The reservoir seems to have proved its worth on a number of occasions. One fire of particular note occurred on 20 March 1942 when the main barns on campus caught fire. These structures were notoriously prone to fires and, being full of flammable things, tended to burn down rapidly. The first campus barns had burned to the ground in 1885 and their replacements, built the following year, in 1888 (Buchanan 1942). The third set lasted for 55 years but finally succumbed.

At the time, part of the OAC was in use as a military training facility, especially for RCAF Wireless School No. 4. It was two students of the School who turned in the alarm that evening. The fire-fighting effort went well (Buchanan 1942):

Fortunately, the splendid fire fighting equipment of the Air Force was close at hand and was quickly brought into use. A little later the Guelph city fire brigade arrived, and between them the fire was sufficiently held in check to make possible the safe removal of all the livestock, both horses and cattle. Then, too, by persistent fire fighting the fire was completely checked at the junction of the horse stable and the main barn, so that only the east wing and the main barn were destroyed.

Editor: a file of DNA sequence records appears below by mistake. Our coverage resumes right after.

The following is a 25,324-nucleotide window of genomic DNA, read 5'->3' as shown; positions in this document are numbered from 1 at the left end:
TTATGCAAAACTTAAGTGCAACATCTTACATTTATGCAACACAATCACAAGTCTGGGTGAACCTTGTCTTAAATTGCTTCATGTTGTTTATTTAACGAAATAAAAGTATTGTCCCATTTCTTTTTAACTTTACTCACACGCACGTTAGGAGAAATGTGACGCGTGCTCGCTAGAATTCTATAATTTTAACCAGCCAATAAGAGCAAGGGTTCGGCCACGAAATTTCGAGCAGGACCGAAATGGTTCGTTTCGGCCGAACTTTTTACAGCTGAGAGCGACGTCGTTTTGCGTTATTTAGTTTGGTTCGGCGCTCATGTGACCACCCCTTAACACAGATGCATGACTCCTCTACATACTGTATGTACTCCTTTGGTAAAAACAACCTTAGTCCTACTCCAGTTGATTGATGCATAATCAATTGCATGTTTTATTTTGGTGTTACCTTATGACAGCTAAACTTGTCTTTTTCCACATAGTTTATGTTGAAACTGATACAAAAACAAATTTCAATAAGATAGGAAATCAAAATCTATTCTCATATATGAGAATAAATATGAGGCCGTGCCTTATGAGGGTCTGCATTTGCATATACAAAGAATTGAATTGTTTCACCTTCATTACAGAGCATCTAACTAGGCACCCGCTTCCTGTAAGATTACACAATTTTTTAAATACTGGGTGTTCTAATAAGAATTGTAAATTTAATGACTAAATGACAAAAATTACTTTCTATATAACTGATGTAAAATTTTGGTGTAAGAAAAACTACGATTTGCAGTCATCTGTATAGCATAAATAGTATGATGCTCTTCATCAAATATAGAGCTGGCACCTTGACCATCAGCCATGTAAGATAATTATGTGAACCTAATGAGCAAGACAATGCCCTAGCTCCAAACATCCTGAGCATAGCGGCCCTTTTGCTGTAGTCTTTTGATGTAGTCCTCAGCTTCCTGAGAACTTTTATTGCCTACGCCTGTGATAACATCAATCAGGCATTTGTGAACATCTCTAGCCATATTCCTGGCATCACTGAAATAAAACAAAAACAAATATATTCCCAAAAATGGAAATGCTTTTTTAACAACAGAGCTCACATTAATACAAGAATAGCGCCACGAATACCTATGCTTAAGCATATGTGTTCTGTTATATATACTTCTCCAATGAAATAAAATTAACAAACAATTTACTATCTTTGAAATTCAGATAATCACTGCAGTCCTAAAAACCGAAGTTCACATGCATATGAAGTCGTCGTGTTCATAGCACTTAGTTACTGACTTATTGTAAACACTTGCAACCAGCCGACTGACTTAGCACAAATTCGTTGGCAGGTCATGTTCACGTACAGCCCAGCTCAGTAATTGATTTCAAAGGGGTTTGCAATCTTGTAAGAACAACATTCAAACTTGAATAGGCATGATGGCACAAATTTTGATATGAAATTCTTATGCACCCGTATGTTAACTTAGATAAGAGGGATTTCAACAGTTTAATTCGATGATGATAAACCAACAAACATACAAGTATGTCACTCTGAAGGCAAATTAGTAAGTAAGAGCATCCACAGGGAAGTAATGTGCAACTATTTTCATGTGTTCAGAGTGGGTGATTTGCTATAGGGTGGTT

In the effort to rescue the farm animals, OAC students and staff were assisted by Wireless School trainees, a collaboration that helped to ease tensions between groups then sharing the campus.
("Excursionists at O.A.C., Guelph." Postcard by unknown publisher, ca. 1905. The Chemical Building can be seen at the left margin, the Gymnasium in the centre, and the new barns in the background on the right side.)

Of course, campus residents found uses for the reservoir beyond fire-fighting. For example, in its very first winter, students began to skate on it and play hockey. In the summer time, the reservoir was used for swimming to cool off from the seasonal heat.

("Reservoir and Gynmasium." OAC Review, June 1907, v. 19, n. 9.)

Besides seasonal fun, a pool on a large campus afforded opportunities for students to discipline one another. One example may be illustrative (OAC Review 1913, v. 26, n. 1, p. 46):

I knew a big, stout fellow who came to school with the avowed intention of stirring the place around some—and he proceeded to do it too. After he had been held under the surface of the reservoir for half a minute he was only mildly profane. Another half and he could have posed as a model sheep. His fellow students enjoyed life more pleasantly because of his hazing.